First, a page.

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CoCT launches new plane technology in the fight against crime

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By Daanyaal Matthews

The City of Cape Town (COCT) has embarked on its “Eye in the Sky” programme that aims to curtail the issue of crime, from hijackings to smuggling, with a plane fitted with a high-tech camera. The technology is suited to work with numerous other departments, including the South African Police Service (SAPS) and The South African National Roads Agency (SANRAL), and COCT is actively in talks with numerous agencies to open the technology for assistance.

Speaking on VOC Breakfast on Monday, JP Smith, Mayoral Committee Member of Safety and Security, further elaborated on the initiative by highlighting the city’s job in supporting SAPS and the capacity of this latest technology.

“The city has tried to support them (SAPS), especially on the technology front, where SAPS has struggled because of the lack of investment by the national government. And, in this regard, we have utilised tools that are commonly used in policing, such as CCTV cameras, where we annually expand our footprint of cameras, such as gunfire detection technology,” said Smith.

The plane has the capacity to stay airborne for several hours and will be deployed both in response to crime notifications as well as patrolling areas and working proactively. Smith highlighted the shoreline, arguing that the technology could be utilised to monitor the coastline or inland by monitoring land invasion operations while working with other departments.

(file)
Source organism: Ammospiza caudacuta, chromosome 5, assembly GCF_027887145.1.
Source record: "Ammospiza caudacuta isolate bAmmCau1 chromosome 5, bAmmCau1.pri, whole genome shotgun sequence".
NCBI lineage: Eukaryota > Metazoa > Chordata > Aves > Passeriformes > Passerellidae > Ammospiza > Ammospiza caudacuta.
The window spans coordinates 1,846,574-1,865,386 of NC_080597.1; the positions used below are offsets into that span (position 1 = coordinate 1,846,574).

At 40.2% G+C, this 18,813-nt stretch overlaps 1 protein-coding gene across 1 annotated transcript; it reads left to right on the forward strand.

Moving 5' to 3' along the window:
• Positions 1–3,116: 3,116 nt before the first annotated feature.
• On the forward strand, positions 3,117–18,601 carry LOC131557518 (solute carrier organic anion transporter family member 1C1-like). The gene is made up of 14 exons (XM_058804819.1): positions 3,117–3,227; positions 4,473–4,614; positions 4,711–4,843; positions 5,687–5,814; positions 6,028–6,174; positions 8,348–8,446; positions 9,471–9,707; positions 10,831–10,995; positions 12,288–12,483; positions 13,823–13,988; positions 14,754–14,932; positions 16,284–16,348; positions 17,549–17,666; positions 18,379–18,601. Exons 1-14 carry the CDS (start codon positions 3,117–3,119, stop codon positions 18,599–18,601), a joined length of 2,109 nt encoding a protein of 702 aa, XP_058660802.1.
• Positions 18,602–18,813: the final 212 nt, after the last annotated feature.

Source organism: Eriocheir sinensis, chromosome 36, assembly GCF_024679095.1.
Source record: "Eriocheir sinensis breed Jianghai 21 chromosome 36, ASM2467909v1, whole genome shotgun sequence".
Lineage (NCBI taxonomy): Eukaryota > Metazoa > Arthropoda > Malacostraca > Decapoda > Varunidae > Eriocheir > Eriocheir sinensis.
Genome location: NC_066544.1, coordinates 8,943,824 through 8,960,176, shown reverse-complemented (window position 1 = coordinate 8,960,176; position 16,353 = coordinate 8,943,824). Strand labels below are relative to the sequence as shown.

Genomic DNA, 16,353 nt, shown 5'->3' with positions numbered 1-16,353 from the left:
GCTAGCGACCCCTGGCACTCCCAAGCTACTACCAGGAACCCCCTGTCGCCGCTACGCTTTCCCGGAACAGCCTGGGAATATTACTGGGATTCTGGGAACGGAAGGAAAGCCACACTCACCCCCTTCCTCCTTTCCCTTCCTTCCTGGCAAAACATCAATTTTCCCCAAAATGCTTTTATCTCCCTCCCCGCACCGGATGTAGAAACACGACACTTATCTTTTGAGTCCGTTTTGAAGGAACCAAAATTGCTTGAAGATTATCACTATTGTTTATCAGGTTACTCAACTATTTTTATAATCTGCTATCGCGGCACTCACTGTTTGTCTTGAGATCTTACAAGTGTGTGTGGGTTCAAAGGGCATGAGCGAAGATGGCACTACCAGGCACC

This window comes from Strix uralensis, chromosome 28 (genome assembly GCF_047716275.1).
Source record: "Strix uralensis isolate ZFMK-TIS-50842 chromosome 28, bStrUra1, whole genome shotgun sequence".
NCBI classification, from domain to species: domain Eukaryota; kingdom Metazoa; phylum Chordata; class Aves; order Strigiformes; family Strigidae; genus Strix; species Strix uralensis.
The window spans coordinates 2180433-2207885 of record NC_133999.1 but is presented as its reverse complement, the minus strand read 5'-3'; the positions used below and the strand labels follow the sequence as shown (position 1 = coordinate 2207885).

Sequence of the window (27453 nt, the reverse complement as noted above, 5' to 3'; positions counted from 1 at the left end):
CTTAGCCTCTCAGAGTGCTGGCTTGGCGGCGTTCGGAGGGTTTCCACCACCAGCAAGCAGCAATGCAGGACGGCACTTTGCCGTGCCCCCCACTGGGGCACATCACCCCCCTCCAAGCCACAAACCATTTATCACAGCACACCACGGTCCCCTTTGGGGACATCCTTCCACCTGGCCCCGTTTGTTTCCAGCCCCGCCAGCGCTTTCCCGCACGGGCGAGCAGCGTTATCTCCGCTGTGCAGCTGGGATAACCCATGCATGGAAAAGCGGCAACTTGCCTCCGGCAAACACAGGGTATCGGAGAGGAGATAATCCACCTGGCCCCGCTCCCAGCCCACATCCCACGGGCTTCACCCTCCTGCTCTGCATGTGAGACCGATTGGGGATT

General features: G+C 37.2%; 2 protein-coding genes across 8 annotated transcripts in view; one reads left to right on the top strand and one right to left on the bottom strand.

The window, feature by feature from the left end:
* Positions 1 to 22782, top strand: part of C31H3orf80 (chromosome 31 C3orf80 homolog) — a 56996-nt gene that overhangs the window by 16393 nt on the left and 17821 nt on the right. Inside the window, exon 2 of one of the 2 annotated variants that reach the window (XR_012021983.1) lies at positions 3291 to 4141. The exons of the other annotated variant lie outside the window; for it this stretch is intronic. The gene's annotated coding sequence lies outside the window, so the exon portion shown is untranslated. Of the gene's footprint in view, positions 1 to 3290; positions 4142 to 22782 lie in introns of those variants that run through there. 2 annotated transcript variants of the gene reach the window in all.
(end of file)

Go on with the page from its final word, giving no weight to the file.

The law enforcement industry has been plagued with inefficiencies ranging from monetary investment to qualified personnel. While COCT is actively working to curtail the issue of resource investment, the question of qualified personnel takes centre stage when discussing this latest technology. Alderman Smith elaborates on the process of procuring trained personnel, stating:

“We put this out to tender several times. The initial tenders were non-responsive. It was hard to find someone who could render the service. We knew it was possible; it has been done elsewhere in Africa and in Kruger National Park, so we knew it’s possible. It took us more than three years to get this tender functioning. The eventually successful supplier is extremely experienced with this, has operated internationally in different countries, and has tens of thousands of hours of air experience with them.”

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